Dyscalculia Special Needs Factsheet

Parents > Special Needs > Factsheets > Dyscalculia Special Needs Factsheet
Dyscalculia Special Needs Factsheet

What Teachers Should Know

People with dyscalculia have difficulty understanding numbers and learning math skills. Dyscalculia encompasses a wide range of learning disabilities related to math.

Students with dyscalculia may:

  • have difficulty learning to count or have a poor memory for numbers
  • have trouble writing numbers, finding correct place values, and lining up equations
  • have trouble remembering math facts
  • be unable to follow a sequence of steps
  • have difficulty understanding numbers, math symbols, and word problems
  • find it hard to visualize patterns
  • have difficulty measuring things
  • have an exceptionally slow and difficult time solving math problems
  • avoid games that require strategies involving math
  • become extremely frustrated or anxious with schoolwork related to math

What Teachers Can Do

If you suspect a student has dyscalculia, recommend seeking an educational evaluation to a parent or guardian, an administrator, or a school counselor.

Teachers can help students struggling with dyscalculia to become aware of their strengths and weaknesses. Helping students understand their learning styles and using alternative approaches can enable them to achieve confidence and success in math.

Additional math support in school and tutors outside the classroom can help students with dyscalculia focus on specific learning difficulties. Reinforcing math facts and practicing new skills can help make understanding math concepts easier.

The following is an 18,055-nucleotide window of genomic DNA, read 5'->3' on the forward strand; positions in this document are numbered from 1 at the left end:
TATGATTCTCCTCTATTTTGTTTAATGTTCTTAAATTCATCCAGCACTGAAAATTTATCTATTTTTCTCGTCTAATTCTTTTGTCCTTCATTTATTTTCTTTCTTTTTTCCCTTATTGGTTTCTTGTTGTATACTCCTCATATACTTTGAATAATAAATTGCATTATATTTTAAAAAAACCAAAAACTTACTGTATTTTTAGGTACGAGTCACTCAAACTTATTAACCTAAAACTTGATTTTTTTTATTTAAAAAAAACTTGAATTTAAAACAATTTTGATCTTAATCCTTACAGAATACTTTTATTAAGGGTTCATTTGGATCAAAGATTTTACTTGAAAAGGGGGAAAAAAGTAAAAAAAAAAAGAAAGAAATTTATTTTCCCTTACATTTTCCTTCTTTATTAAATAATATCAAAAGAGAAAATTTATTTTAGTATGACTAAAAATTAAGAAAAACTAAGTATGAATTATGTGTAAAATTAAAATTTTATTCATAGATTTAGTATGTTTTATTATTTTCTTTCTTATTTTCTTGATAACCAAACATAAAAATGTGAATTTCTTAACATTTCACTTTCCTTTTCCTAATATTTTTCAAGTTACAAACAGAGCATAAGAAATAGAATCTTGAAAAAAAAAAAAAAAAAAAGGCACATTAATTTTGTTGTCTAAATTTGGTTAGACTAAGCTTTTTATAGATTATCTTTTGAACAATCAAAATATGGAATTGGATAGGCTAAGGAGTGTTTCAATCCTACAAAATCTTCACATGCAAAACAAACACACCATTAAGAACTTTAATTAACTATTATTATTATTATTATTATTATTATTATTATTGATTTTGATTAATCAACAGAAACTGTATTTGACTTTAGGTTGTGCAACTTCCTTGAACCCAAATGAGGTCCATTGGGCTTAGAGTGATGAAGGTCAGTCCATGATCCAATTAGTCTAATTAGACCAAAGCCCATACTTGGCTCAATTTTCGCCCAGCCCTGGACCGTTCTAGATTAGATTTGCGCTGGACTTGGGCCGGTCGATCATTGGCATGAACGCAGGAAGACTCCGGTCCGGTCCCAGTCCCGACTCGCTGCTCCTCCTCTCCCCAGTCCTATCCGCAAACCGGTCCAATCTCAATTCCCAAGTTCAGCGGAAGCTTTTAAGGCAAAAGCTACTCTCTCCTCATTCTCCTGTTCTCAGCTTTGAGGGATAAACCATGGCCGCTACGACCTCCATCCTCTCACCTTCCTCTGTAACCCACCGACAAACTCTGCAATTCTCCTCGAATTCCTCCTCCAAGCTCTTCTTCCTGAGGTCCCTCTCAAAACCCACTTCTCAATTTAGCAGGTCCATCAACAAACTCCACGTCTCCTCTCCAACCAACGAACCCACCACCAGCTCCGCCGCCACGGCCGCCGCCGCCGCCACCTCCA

Other strategies for inside and outside the classroom include:

  • giving extra time to work on math-related assignments
  • using graph paper for students who have difficulty organizing problems on paper
  • planning and organizing students' approach to math problems
  • using estimating as a way to approach solving math problems
  • using objects and visuals to help solve problems
  • starting with concrete examples before moving to harder, more abstract concepts
  • explaining math concepts and terms clearly and encouraging students to ask questions
  • providing a quiet place to work with few distractions

Reviewed by: Mary L. Gavin, MD
Date reviewed: December 2013

Related Articles
Note: All information is for educational purposes only. For specific medical advice, diagnoses, and treatment, consult your doctor.
© 1995-2014 KidsHealth® All rights reserved. Images provided by iStock, Getty Images, Corbis, Veer, Science Photo Library, Science Source Images, Shutterstock, and Clipart.com